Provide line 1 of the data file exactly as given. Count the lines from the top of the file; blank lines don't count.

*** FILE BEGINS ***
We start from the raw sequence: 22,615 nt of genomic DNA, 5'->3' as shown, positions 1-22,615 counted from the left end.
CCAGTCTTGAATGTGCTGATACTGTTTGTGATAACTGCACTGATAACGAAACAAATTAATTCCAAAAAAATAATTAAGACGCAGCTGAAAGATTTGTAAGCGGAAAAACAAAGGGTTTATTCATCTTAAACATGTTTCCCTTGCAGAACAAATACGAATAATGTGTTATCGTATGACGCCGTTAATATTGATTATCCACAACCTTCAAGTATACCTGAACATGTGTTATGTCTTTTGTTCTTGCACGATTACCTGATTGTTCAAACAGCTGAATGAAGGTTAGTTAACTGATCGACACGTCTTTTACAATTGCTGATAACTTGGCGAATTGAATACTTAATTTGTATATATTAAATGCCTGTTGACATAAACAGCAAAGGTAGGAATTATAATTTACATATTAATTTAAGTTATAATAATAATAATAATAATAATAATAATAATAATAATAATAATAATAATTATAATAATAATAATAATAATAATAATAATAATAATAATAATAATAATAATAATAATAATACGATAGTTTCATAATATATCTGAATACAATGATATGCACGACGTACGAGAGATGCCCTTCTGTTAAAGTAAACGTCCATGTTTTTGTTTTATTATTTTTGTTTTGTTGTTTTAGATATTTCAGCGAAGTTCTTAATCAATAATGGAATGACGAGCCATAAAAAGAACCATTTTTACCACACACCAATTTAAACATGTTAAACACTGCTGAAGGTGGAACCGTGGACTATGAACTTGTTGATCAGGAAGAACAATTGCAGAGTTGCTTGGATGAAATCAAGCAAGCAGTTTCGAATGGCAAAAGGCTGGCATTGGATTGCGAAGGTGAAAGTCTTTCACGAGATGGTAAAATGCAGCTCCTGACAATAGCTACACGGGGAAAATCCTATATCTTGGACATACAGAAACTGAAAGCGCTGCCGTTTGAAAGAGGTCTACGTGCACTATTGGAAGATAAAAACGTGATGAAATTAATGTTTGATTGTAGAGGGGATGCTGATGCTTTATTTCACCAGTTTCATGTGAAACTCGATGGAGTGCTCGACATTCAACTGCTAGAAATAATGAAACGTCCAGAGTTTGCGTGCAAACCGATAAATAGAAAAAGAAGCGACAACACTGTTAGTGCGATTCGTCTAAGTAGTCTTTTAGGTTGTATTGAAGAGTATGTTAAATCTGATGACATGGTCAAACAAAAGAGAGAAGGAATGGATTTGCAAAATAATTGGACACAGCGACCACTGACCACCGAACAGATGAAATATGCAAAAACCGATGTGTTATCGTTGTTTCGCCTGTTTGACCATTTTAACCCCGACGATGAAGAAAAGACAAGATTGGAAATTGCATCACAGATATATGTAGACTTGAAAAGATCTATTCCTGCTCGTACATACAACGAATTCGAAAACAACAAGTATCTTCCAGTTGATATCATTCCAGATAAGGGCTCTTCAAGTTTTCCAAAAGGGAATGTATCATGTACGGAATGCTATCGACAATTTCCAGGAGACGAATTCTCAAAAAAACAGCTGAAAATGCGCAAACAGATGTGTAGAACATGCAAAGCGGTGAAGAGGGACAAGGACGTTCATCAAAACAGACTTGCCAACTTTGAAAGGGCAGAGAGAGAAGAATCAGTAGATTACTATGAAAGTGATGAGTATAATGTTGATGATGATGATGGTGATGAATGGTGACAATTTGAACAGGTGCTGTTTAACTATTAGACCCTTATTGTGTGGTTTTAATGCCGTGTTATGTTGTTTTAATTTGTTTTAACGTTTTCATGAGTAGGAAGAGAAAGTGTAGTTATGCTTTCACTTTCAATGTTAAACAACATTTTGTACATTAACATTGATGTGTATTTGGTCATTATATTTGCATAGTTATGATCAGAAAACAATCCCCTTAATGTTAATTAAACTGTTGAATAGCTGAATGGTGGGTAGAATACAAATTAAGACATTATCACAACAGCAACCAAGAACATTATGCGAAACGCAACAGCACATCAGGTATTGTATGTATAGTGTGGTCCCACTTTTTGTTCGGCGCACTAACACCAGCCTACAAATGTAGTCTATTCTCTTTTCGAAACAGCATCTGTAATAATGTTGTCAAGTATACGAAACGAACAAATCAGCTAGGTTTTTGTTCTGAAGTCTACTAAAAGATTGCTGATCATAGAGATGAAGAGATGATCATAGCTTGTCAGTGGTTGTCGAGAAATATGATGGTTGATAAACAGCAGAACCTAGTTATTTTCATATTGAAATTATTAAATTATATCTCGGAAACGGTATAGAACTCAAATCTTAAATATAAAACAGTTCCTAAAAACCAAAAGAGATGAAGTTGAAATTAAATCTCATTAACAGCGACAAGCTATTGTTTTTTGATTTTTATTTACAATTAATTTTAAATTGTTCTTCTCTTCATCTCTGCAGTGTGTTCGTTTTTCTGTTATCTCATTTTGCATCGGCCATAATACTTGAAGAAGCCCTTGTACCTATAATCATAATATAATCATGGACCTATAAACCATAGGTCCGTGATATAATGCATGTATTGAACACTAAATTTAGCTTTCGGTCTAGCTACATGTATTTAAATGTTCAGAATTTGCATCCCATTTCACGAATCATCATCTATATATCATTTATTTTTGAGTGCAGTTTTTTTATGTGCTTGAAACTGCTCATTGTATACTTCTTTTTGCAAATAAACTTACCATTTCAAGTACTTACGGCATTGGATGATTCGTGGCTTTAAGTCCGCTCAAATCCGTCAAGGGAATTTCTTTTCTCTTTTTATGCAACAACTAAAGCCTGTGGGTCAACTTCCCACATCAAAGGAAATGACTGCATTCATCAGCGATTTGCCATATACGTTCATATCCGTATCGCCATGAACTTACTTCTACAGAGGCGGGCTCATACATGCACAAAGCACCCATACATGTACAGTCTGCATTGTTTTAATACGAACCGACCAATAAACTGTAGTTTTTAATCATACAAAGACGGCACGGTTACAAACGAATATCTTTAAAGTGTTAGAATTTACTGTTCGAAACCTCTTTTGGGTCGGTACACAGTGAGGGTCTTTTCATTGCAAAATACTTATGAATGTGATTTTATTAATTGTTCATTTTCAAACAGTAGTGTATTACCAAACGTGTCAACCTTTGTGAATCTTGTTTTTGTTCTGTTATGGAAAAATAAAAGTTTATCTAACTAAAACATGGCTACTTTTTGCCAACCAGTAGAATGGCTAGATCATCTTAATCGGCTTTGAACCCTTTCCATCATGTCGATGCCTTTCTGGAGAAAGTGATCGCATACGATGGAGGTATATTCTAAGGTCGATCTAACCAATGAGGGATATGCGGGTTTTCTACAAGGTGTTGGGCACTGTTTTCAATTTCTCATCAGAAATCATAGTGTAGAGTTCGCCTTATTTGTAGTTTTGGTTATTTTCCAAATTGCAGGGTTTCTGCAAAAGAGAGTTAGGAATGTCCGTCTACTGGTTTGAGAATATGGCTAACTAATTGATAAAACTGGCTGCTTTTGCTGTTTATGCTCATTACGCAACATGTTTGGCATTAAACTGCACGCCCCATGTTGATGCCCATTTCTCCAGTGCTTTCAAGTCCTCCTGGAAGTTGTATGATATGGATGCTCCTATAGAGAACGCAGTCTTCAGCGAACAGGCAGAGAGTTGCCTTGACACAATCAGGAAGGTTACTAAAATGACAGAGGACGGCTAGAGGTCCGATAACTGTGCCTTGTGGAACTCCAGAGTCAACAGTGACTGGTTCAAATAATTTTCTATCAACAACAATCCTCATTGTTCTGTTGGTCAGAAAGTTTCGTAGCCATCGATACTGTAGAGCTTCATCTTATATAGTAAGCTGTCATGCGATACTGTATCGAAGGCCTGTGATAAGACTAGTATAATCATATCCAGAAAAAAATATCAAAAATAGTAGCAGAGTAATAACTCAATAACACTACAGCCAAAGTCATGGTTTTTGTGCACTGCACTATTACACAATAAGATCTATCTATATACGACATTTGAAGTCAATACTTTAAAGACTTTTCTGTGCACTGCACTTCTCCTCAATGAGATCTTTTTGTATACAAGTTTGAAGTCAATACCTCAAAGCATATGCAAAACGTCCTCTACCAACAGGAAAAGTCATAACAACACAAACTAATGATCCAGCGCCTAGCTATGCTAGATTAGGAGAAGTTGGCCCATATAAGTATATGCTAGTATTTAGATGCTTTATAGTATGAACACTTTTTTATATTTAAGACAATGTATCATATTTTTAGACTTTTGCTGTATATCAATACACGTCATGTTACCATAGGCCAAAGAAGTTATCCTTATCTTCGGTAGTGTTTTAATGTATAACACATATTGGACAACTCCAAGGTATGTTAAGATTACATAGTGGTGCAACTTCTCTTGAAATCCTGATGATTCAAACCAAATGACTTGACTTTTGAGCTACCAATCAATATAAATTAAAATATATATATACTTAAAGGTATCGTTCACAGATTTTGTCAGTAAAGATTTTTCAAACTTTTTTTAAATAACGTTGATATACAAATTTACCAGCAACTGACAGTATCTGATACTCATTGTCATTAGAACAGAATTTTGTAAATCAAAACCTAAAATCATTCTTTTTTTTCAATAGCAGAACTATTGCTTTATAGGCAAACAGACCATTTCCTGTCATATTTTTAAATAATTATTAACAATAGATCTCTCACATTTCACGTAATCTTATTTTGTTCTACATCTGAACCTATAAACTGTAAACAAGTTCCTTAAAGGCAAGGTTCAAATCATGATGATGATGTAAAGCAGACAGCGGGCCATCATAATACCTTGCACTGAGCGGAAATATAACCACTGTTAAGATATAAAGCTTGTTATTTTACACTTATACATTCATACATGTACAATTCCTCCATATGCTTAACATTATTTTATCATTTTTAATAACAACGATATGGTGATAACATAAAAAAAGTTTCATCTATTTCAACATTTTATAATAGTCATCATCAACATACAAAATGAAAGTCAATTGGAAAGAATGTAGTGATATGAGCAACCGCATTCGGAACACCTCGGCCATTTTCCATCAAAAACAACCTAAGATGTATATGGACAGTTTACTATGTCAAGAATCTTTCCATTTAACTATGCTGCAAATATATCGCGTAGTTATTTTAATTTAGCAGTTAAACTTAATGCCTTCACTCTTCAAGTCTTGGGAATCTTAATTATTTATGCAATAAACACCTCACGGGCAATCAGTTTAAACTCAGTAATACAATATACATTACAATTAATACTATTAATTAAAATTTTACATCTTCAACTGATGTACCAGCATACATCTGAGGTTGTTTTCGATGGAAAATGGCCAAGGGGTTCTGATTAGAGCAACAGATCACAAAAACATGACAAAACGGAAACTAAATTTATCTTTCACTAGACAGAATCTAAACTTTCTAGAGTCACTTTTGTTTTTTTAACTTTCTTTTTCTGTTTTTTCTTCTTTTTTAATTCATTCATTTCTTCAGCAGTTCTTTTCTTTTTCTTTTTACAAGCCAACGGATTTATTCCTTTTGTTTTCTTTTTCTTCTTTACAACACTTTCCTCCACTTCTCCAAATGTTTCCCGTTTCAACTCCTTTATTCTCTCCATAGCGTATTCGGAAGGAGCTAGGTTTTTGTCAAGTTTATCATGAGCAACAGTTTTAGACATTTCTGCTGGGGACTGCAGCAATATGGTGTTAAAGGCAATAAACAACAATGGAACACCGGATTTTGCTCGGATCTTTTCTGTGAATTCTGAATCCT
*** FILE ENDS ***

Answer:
We start from the raw sequence: 22,615 nt of genomic DNA, 5'->3' as shown, positions 1-22,615 counted from the left end.